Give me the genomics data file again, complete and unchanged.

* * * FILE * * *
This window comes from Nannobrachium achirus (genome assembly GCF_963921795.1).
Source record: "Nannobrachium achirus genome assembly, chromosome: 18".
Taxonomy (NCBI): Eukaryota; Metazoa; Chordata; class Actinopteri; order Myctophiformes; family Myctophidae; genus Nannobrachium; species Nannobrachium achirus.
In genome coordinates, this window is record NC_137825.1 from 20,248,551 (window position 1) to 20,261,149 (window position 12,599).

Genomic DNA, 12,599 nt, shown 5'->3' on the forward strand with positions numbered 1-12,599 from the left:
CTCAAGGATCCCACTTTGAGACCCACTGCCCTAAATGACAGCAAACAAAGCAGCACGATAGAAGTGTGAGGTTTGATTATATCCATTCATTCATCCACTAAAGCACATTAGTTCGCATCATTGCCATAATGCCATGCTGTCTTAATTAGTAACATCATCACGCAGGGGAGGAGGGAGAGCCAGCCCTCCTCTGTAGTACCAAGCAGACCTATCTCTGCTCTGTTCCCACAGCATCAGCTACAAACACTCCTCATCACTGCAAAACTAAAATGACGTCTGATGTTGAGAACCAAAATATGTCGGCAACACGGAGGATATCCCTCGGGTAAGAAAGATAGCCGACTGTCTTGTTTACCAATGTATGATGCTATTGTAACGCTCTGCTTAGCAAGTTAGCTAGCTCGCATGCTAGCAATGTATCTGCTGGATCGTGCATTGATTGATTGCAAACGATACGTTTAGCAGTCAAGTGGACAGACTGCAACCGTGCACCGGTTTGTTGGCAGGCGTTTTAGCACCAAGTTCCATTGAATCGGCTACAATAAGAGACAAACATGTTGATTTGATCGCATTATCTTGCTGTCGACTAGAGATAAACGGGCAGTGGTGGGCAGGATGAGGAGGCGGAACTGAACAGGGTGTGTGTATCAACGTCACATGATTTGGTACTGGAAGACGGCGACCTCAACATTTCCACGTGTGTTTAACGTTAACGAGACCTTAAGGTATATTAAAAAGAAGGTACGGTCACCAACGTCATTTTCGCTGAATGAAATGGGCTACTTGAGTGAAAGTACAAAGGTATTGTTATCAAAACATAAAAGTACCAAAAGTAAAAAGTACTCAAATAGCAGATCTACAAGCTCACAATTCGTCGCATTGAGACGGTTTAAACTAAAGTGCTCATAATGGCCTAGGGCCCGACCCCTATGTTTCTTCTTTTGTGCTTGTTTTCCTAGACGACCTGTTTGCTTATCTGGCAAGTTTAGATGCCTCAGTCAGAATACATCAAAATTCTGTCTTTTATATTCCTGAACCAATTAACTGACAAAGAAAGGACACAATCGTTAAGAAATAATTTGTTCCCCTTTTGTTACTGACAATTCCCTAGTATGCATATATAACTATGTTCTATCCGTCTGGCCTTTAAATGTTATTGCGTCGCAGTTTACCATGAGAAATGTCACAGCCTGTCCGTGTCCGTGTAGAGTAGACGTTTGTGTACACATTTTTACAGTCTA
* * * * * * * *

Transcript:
This window comes from Nannobrachium achirus (genome assembly GCF_963921795.1).
Source record: "Nannobrachium achirus genome assembly, chromosome: 18".
Taxonomy (NCBI): Eukaryota; Metazoa; Chordata; class Actinopteri; order Myctophiformes; family Myctophidae; genus Nannobrachium; species Nannobrachium achirus.
In genome coordinates, this window is record NC_137825.1 from 20,248,551 (window position 1) to 20,261,149 (window position 12,599).

Genomic DNA, 12,599 nt, shown 5'->3' on the forward strand with positions numbered 1-12,599 from the left:
CTCAAGGATCCCACTTTGAGACCCACTGCCCTAAATGACAGCAAACAAAGCAGCACGATAGAAGTGTGAGGTTTGATTATATCCATTCATTCATCCACTAAAGCACATTAGTTCGCATCATTGCCATAATGCCATGCTGTCTTAATTAGTAACATCATCACGCAGGGGAGGAGGGAGAGCCAGCCCTCCTCTGTAGTACCAAGCAGACCTATCTCTGCTCTGTTCCCACAGCATCAGCTACAAACACTCCTCATCACTGCAAAACTAAAATGACGTCTGATGTTGAGAACCAAAATATGTCGGCAACACGGAGGATATCCCTCGGGTAAGAAAGATAGCCGACTGTCTTGTTTACCAATGTATGATGCTATTGTAACGCTCTGCTTAGCAAGTTAGCTAGCTCGCATGCTAGCAATGTATCTGCTGGATCGTGCATTGATTGATTGCAAACGATACGTTTAGCAGTCAAGTGGACAGACTGCAACCGTGCACCGGTTTGTTGGCAGGCGTTTTAGCACCAAGTTCCATTGAATCGGCTACAATAAGAGACAAACATGTTGATTTGATCGCATTATCTTGCTGTCGACTAGAGATAAACGGGCAGTGGTGGGCAGGATGAGGAGGCGGAACTGAACAGGGTGTGTGTATCAACGTCACATGATTTGGTACTGGAAGACGGCGACCTCAACATTTCCACGTGTGTTTAACGTTAACGAGACCTTAAGGTATATTAAAAAGAAGGTACGGTCACCAACGTCATTTTCGCTGAATGAAATGGGCTACTTGAGTGAAAGTACAAAGGTATTGTTATCAAAACATAAAAGTACCAAAAGTAAAAAGTACTCAAATAGCAGATCTACAAGCTCACAATTCGTCGCATTGAGACGGTTTAAACTAAAGTGCTCATAATGGCCTAGGGCCCGACCCCTATGTTTCTTCTTTTGTGCTTGTTTTCCTAGACGACCTGTTTGCTTATCTGGCAAGTTTAGATGCCTCAGTCAGAATACATCAAAATTCTGTCTTTTATATTCCTGAACCAATTAACTGACAAAGAAAGGACACAATCGTTAAGAAATAATTTGTTCCCCTTTTGTTACTGACAATTCCCTAGTATGCATATATAACTATGTTCTATCCGTCTGGCCTTTAAATGTTATTGCGTCGCAGTTTACCATGAGAAATGTCACAGCCTGTCCGTGTCCGTGTAGAGTAGACGTTTGTGTACACATTTTTACAGTCTA